"Ho!" said he, "have we met so soon, Mr. Covert? You traitor to my dead father—robber of his children!—scoundrel!—wretch!7 I fear to think on what I think now!"
The lawyer's natural effrontery did not desert him.
"Unless you'd like to spend a night in the watch-house, young gentleman," said he, after a short pause, "move on. Your father was a weak man, I remember; as for his son, his own wicked heart is his worst foe.8 I have never done wrong to either—that I can say, and swear it!"
"Insolent liar!" exclaimed Philip, his eyes flashing out sparks of fire in the darkness.
Covert made no reply except a cool, contemptuous laugh.
This stung the excited young man to double fury. He sprang upon the lawyer, and clutched him by the neckcloth.
"Take it then!" he cried hoarsely, for his throat was impeded by the fiendish rage which in that black hour possessed the wretched young man. "You are not fit to live!"
He dragged his guardian to the earth, and fell crushingly upon him, choking the shriek the poor victim but just began to utter. Then, with monstrous imprecations, he twisted a tight knot around the gasping creature's neck, drew a clasp-knife from his pocket, and touching the spring, the long sharp blade, too eager for its bloody work, flew open.
During the lull of the storm, the last strength of the prostrate man burst forth into one short loud cry of agony. At the same instant the arm of the murderer thrust the blade once, twice, thrice deep in his enemy's bosom! Not a minute had passed since that fatal, exasperating laugh.—but the deed was done, and the instinctive thought which came at once to the guilty one, was a thought of fear and escape.
In the unearthly pause which followed, Philip's eyes gave one long searching sweep in every direction, above and around him. Above! God of the all-seeing eye! What, and who was that white figure there?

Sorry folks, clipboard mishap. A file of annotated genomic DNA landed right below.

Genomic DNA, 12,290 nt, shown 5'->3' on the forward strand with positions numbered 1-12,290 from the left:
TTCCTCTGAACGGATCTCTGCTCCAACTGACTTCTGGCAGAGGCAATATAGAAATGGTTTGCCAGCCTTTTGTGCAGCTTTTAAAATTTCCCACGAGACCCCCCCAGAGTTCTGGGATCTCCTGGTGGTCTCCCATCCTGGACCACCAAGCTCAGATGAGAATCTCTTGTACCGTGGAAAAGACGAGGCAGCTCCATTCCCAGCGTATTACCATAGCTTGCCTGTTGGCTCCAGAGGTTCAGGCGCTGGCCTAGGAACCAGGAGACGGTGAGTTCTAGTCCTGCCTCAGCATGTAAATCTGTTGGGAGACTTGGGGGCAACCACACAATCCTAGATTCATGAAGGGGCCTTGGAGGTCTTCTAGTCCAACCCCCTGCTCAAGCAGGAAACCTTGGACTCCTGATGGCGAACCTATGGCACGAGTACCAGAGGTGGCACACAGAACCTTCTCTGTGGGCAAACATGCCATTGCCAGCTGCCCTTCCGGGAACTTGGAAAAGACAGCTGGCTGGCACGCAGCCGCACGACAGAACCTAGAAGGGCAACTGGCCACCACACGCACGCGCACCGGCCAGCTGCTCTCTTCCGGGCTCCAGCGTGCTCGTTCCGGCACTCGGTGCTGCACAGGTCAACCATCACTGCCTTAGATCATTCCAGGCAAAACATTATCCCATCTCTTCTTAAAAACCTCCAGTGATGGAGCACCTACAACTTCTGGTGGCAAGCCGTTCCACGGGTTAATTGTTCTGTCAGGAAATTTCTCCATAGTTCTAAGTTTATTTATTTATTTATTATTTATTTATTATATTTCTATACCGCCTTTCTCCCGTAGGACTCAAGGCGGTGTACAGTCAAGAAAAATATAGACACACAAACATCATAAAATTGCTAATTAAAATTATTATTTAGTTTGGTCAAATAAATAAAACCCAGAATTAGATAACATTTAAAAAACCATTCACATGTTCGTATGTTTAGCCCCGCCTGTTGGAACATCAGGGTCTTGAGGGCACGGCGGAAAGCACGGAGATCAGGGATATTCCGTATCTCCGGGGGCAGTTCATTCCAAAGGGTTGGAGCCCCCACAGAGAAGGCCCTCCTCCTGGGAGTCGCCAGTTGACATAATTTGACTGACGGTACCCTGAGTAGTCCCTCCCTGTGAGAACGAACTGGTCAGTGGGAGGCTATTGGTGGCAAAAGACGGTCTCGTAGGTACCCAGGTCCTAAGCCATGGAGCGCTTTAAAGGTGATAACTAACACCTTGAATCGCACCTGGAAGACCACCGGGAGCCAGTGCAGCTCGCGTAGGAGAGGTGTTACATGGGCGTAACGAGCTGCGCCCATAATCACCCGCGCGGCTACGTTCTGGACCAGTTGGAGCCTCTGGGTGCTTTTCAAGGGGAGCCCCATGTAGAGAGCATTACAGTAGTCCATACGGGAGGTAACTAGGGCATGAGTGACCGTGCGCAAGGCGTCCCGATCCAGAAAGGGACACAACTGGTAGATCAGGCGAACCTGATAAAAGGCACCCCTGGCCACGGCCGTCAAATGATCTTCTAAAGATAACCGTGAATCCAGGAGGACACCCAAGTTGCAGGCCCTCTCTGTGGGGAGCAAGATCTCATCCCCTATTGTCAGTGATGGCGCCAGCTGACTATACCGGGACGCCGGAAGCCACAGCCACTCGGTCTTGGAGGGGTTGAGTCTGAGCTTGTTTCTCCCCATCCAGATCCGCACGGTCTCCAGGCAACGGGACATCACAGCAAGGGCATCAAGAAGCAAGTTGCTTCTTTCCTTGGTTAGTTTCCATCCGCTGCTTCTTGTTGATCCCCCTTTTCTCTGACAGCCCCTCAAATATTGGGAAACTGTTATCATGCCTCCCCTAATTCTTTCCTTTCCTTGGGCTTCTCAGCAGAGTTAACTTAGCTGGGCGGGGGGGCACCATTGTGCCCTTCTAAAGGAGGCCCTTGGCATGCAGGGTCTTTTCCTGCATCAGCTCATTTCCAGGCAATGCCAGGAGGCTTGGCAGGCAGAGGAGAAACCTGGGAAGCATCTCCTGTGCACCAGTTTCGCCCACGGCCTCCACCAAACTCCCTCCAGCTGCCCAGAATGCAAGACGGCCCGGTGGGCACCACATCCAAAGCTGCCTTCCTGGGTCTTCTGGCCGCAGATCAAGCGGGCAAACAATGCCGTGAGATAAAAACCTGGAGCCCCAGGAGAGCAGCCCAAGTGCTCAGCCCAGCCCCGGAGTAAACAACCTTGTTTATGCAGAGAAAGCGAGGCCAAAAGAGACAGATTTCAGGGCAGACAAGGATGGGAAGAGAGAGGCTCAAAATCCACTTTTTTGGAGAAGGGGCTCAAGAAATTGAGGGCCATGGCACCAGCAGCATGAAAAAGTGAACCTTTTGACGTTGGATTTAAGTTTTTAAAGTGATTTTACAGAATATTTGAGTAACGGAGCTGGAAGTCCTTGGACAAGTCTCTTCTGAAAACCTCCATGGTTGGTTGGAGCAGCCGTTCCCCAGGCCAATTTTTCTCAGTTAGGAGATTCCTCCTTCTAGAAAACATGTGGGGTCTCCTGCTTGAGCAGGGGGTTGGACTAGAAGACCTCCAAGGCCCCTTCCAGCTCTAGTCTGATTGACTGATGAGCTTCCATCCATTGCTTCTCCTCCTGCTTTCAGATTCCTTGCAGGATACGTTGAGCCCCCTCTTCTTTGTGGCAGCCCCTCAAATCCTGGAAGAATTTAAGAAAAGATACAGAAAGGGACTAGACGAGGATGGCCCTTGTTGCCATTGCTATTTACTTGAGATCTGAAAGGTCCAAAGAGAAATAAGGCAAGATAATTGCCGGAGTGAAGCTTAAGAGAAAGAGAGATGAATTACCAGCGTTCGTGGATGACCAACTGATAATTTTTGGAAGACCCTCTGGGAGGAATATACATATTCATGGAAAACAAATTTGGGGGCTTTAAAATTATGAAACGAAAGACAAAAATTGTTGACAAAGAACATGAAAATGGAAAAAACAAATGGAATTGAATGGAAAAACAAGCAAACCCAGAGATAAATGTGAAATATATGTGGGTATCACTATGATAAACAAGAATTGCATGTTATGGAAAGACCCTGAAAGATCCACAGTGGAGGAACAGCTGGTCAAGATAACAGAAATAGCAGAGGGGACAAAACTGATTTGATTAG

"Forbear! In Jehovah's name forbear!" cried a shrill but clear and melodious voice.
It was as if some accusing spirit had come down to bear witness against the deed of blood. Leaning far out of an upper window, appeared a white-draperied shape, its face possessed of a wonderful youthful beauty. Long vivid glows of lightning gave Philip a full opportunity to see as clearly as though the sun had been shining at noon-day. One hand of the figure was raised upward in a deprecating attitude, and his large bright black eyes bent down upon the scene below with an expression of horror and shrinking pain. Such heavenly looks, and the peculiar circumstances of the time, filled Philip's heart with awe.
"O, if it is not yet too late," spoke the youth again, "spare him! In God's voice I command, 'Thou shalt do no murder!'"
The words rang like a knell in the ear of the terror-stricken and already remorseful Philip. Springing from the body, he gave a second glance up and down the walk, which was totally lonesome and deserted; then crossing into Reade street, he made his fearful way in a state half of stupor, half bewilderment, by the nearest avenues to his home.
When the corpse of the murdered lawyer was found in the morning, and the officers of justice commenced their inquiry, suspicion immediately fell upon Philip, and he was arrested. The most rigorous search, however, brought to light nothing at all implicating the young man, except his visit to Covert's office the evening before, and his angry language there. That was by no means enough to fix so heavy a charge upon him.
The second day afterward, the whole business came before the ordinary judicial tribunal, in order that Philip might be either committed for the crime or discharged. The testimony of Mr. Covert's clerk stood alone. One of his employers, who, believing in his innocence, had deserted him not in this crisis, had provided him with the ablest criminal counsel in New York. The proof was declared entirely insufficient, and Philip was discharged.
The crowded court-room made way for him as he came out; hundreds of curious looks fixed upon his features, and many a jibe passed upon him. But of all that arena of human faces, he saw only one—a sad, pale, black-eyed one, cowering in the centre of the rest. He had seen that face twice before—the first time as a warning spectre—the second time in prison, immediately after his arrest—now for the last time! This young stranger—this son of a scorned and persecuted race10—coming to the court-room to perform an unhappy duty, with the intention of testifying to what he had seen, melted at the sight of Philip's bloodless cheek, and of his sister's convulsive throbs, and forbore witnessing against the murderer. Shall we applaud or condemn him? Let every reader answer the question for himself.